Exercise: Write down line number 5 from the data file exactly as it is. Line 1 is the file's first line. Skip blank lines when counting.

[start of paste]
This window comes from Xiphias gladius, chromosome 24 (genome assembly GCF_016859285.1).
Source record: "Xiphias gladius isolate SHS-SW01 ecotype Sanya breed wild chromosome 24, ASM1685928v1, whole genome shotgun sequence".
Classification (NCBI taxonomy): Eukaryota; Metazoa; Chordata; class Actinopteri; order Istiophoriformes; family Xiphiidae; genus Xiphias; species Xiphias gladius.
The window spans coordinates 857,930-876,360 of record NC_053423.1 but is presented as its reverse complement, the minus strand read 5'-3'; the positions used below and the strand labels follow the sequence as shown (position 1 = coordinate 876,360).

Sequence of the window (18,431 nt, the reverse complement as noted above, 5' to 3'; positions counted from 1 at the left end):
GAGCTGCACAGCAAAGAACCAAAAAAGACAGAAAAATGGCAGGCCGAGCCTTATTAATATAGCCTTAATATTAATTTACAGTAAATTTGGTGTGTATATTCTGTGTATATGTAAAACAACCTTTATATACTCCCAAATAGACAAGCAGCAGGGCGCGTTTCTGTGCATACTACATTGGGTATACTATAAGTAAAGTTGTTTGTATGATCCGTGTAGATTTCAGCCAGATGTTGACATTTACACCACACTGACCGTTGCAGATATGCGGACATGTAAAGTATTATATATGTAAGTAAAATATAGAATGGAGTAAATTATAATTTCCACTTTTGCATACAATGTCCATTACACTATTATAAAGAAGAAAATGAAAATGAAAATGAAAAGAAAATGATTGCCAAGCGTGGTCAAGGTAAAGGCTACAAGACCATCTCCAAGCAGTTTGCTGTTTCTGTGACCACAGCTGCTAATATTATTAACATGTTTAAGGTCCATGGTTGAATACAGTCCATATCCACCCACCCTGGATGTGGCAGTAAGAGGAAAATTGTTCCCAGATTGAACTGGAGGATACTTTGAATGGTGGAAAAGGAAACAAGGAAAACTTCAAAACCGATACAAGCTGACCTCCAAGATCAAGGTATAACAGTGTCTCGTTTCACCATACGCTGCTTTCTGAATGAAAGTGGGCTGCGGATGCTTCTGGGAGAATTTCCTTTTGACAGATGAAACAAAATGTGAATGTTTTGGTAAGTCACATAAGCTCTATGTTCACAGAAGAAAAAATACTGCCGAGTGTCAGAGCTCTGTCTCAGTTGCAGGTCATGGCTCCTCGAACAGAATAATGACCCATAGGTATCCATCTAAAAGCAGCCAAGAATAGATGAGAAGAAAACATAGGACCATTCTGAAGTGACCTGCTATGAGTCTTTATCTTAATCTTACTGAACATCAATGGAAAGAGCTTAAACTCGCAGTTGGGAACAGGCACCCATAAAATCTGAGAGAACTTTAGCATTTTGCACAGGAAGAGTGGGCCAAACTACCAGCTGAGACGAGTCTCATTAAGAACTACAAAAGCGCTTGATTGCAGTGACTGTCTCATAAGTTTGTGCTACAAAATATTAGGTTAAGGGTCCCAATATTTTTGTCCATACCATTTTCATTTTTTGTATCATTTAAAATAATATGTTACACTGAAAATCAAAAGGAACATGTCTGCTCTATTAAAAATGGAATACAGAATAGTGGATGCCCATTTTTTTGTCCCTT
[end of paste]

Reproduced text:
Sequence of the window (18,431 nt, the reverse complement as noted above, 5' to 3'; positions counted from 1 at the left end):